The 151st Field Artillery draws its lineage from the 1st Regiment, Minnesota Heavy Artillery of 1864 which fought two major campaigns in Tennessee during the Civil War.



In one month: Minnesota Guardsmen support Hurricanes Harvey, Irma and Maria

Posted: 2017-09-29  02:25 PM
Minnesota National Guard ST. PAUL, Minn. - In the span of a few weeks, three major hurricanes hit different parts of the southern United States, causing widespread damage and destruction and requiring the response of agencies around the country. The Minnesota National Guard is one of the many organizations that have responded, sending Soldiers and Airmen to Texas, Florida, the Virgin Islands and Puerto Rico.

"This is the most gratifying deployment of my career," said Capt. Jeremy Maxey with the 133rd Airlift Wing who was called back from his vacation early to go to the Virgin Islands. "It means a lot to be able to actually directly help people. It's why I serve. Throughout my career I've deployed numerous times, but this is the one where you actually see the people you serve."

The start of the month brought the first request for assistance. On Sept. 1, two CH-47 Chinook helicopters and 11 personnel from the St. Cloud-based B Company, 2nd General Support Aviation Battalion, 211th Aviation Regiment left for Texas following Hurricane Harvey to transport personnel and equipment in support of response efforts.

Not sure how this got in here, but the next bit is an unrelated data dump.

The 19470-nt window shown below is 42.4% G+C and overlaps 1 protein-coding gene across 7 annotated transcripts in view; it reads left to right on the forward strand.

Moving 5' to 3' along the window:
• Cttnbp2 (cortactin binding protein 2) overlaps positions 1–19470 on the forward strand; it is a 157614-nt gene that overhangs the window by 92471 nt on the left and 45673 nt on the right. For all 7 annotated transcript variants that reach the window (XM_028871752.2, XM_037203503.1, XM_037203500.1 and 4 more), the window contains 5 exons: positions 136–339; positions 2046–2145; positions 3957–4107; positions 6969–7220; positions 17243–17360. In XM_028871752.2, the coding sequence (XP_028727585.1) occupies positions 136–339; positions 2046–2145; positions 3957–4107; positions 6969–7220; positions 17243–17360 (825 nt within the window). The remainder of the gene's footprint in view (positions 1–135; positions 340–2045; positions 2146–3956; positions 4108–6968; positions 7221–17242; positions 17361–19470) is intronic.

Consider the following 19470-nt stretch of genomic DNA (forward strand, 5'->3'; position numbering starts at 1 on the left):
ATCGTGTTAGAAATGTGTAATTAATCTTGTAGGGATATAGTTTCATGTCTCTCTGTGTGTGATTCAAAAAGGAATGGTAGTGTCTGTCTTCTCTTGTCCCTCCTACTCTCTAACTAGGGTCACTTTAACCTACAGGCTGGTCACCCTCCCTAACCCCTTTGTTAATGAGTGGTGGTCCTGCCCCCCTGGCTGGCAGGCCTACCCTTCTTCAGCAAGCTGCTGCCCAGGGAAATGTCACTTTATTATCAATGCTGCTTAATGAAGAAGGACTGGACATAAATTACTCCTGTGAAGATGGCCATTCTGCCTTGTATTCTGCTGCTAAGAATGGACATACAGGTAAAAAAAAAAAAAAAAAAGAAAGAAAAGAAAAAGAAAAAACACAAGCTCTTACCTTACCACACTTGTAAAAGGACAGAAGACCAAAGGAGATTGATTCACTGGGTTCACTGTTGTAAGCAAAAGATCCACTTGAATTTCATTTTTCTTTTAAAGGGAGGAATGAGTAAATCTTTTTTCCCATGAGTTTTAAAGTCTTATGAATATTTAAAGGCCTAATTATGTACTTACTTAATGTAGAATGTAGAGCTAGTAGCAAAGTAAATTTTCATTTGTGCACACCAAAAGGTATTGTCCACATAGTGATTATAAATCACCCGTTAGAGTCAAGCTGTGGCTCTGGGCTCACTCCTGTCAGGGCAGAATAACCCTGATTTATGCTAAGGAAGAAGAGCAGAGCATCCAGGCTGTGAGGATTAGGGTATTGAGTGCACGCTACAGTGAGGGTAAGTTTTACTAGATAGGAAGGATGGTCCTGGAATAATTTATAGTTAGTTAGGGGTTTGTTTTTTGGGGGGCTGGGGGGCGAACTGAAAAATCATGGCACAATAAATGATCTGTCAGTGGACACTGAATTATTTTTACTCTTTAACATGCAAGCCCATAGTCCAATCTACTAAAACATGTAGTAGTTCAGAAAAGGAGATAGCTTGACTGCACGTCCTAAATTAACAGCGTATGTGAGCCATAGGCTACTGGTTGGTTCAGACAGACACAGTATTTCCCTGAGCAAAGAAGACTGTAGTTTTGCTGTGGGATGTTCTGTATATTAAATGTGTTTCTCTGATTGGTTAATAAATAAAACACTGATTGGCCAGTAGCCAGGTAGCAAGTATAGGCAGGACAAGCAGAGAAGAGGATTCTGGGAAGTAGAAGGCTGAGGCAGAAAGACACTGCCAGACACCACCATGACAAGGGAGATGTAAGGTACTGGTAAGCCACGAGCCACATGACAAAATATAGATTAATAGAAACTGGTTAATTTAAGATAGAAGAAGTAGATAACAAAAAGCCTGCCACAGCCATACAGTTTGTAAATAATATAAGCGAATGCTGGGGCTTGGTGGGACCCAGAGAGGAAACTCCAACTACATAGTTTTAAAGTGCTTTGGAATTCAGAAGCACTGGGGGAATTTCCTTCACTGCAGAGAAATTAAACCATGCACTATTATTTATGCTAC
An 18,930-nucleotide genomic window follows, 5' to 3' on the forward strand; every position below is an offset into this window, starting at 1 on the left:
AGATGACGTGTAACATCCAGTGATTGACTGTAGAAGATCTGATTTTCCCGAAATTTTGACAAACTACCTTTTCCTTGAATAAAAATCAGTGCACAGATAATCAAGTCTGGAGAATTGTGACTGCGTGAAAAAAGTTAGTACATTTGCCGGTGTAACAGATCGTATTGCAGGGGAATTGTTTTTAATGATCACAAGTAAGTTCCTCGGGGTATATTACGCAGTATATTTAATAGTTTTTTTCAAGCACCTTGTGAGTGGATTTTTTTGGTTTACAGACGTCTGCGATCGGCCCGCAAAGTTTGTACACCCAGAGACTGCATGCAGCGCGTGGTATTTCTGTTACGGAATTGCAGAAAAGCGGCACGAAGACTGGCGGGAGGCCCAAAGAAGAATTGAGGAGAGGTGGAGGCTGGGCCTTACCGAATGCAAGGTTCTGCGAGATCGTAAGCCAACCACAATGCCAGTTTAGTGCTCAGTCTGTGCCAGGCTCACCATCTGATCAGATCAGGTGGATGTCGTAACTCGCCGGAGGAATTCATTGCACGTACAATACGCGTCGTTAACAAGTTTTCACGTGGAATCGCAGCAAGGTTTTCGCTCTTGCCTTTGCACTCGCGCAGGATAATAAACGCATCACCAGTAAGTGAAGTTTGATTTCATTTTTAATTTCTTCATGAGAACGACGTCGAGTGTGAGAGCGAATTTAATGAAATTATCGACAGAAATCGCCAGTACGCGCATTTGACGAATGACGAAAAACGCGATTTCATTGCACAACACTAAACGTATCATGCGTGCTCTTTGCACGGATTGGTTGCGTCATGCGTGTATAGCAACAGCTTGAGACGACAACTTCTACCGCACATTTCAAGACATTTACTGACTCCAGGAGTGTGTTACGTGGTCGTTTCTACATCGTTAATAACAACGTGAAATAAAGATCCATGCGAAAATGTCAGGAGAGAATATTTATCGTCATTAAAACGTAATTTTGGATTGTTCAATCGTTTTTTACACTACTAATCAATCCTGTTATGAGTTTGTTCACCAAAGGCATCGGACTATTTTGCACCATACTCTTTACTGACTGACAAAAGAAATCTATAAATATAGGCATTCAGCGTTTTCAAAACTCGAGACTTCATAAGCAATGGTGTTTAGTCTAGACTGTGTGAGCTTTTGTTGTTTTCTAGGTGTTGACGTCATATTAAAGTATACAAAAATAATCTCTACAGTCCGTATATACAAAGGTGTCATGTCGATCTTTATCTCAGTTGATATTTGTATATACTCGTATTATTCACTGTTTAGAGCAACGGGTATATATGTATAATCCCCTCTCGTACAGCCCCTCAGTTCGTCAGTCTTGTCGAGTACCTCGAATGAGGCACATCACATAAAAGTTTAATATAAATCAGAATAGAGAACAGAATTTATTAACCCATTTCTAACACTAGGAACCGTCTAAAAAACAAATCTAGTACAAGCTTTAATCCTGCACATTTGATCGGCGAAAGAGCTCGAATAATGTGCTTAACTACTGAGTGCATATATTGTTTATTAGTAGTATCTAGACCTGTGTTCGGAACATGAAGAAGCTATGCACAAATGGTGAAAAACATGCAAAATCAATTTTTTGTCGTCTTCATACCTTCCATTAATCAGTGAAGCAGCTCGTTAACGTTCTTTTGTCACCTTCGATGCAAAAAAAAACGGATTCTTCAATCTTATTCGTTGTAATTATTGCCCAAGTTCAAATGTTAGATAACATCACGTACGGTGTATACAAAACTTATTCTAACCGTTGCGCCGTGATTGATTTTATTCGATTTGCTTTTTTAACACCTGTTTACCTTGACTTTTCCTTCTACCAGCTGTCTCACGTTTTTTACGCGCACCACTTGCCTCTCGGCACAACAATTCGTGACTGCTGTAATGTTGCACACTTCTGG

Finding fellowship in the sacred mission

Posted: 2017-09-26  12:02 PM
Minnesota National Guard CAMP RIPLEY, Minn. - One of the most difficult, most sacred, honorable duties in the military is one that people don't often think about. It takes compassion, empathy, care, and requires great resilience. It is one that when called upon to train for, they hope to rarely perform because it means another Soldier has been lost. It is the duty of casualty notification officer and casualty assistance officer.

About 45 Minnesota Army National Guard Soldiers came to Camp Ripley, Minnesota, on September 21-22, 2017, for a Reset Seminar to find fellowship in one specific thing they have in common: delivering the worst news in the Army.

When a Soldier dies at home or overseas, CNOs and CAOs must notify and help families through the process, including paperwork, benefits, and funeral arrangements.